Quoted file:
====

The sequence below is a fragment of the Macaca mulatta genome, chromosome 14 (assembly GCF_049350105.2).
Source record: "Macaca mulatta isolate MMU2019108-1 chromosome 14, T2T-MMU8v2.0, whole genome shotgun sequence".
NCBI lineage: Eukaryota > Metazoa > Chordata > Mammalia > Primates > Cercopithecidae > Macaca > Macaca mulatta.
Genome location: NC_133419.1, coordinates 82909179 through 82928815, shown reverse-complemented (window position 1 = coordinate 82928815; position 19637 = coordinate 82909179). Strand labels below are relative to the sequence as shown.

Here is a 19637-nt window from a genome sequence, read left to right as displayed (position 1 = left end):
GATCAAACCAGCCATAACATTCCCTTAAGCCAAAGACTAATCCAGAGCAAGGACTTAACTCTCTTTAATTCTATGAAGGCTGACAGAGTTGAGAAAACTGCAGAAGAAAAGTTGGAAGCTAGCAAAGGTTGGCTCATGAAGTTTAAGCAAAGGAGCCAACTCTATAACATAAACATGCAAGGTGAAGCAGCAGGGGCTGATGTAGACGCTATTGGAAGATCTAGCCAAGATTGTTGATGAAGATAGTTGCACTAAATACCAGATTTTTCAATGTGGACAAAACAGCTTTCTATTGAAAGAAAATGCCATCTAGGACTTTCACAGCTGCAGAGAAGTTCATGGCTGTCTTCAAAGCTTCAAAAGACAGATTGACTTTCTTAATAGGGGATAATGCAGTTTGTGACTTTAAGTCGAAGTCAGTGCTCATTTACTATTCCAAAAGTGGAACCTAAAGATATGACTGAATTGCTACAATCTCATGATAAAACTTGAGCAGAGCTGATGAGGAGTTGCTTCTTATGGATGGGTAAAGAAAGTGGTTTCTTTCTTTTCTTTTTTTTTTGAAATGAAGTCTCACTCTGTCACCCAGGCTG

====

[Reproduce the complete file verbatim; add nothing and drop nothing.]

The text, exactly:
The sequence below is a fragment of the Macaca mulatta genome, chromosome 14 (assembly GCF_049350105.2).
Source record: "Macaca mulatta isolate MMU2019108-1 chromosome 14, T2T-MMU8v2.0, whole genome shotgun sequence".
NCBI lineage: Eukaryota > Metazoa > Chordata > Mammalia > Primates > Cercopithecidae > Macaca > Macaca mulatta.
Genome location: NC_133419.1, coordinates 82909179 through 82928815, shown reverse-complemented (window position 1 = coordinate 82928815; position 19637 = coordinate 82909179). Strand labels below are relative to the sequence as shown.

Here is a 19637-nt window from a genome sequence, read left to right as displayed (position 1 = left end):
GATCAAACCAGCCATAACATTCCCTTAAGCCAAAGACTAATCCAGAGCAAGGACTTAACTCTCTTTAATTCTATGAAGGCTGACAGAGTTGAGAAAACTGCAGAAGAAAAGTTGGAAGCTAGCAAAGGTTGGCTCATGAAGTTTAAGCAAAGGAGCCAACTCTATAACATAAACATGCAAGGTGAAGCAGCAGGGGCTGATGTAGACGCTATTGGAAGATCTAGCCAAGATTGTTGATGAAGATAGTTGCACTAAATACCAGATTTTTCAATGTGGACAAAACAGCTTTCTATTGAAAGAAAATGCCATCTAGGACTTTCACAGCTGCAGAGAAGTTCATGGCTGTCTTCAAAGCTTCAAAAGACAGATTGACTTTCTTAATAGGGGATAATGCAGTTTGTGACTTTAAGTCGAAGTCAGTGCTCATTTACTATTCCAAAAGTGGAACCTAAAGATATGACTGAATTGCTACAATCTCATGATAAAACTTGAGCAGAGCTGATGAGGAGTTGCTTCTTATGGATGGGTAAAGAAAGTGGTTTCTTTCTTTTCTTTTTTTTTTGAAATGAAGTCTCACTCTGTCACCCAGGCTG